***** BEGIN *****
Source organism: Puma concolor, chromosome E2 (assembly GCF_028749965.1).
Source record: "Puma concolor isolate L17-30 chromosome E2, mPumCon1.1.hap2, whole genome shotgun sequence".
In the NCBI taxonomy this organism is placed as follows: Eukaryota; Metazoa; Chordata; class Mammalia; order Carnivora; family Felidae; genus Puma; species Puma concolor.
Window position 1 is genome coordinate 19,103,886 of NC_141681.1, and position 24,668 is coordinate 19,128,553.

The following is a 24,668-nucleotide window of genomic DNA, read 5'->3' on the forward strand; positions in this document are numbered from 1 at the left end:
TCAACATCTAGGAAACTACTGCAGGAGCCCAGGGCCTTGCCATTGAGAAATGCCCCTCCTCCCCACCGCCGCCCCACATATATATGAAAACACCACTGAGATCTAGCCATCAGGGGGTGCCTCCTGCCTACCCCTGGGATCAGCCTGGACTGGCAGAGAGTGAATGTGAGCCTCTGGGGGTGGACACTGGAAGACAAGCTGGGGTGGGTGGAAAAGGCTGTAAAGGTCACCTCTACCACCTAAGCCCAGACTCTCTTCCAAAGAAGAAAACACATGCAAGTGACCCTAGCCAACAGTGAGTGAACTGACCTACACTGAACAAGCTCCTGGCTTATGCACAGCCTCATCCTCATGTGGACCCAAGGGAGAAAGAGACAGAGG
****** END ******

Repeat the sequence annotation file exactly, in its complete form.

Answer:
Source organism: Puma concolor, chromosome E2 (assembly GCF_028749965.1).
Source record: "Puma concolor isolate L17-30 chromosome E2, mPumCon1.1.hap2, whole genome shotgun sequence".
In the NCBI taxonomy this organism is placed as follows: Eukaryota; Metazoa; Chordata; class Mammalia; order Carnivora; family Felidae; genus Puma; species Puma concolor.
Window position 1 is genome coordinate 19,103,886 of NC_141681.1, and position 24,668 is coordinate 19,128,553.

The following is a 24,668-nucleotide window of genomic DNA, read 5'->3' on the forward strand; positions in this document are numbered from 1 at the left end:
TCAACATCTAGGAAACTACTGCAGGAGCCCAGGGCCTTGCCATTGAGAAATGCCCCTCCTCCCCACCGCCGCCCCACATATATATGAAAACACCACTGAGATCTAGCCATCAGGGGGTGCCTCCTGCCTACCCCTGGGATCAGCCTGGACTGGCAGAGAGTGAATGTGAGCCTCTGGGGGTGGACACTGGAAGACAAGCTGGGGTGGGTGGAAAAGGCTGTAAAGGTCACCTCTACCACCTAAGCCCAGACTCTCTTCCAAAGAAGAAAACACATGCAAGTGACCCTAGCCAACAGTGAGTGAACTGACCTACACTGAACAAGCTCCTGGCTTATGCACAGCCTCATCCTCATGTGGACCCAAGGGAGAAAGAGACAGAGG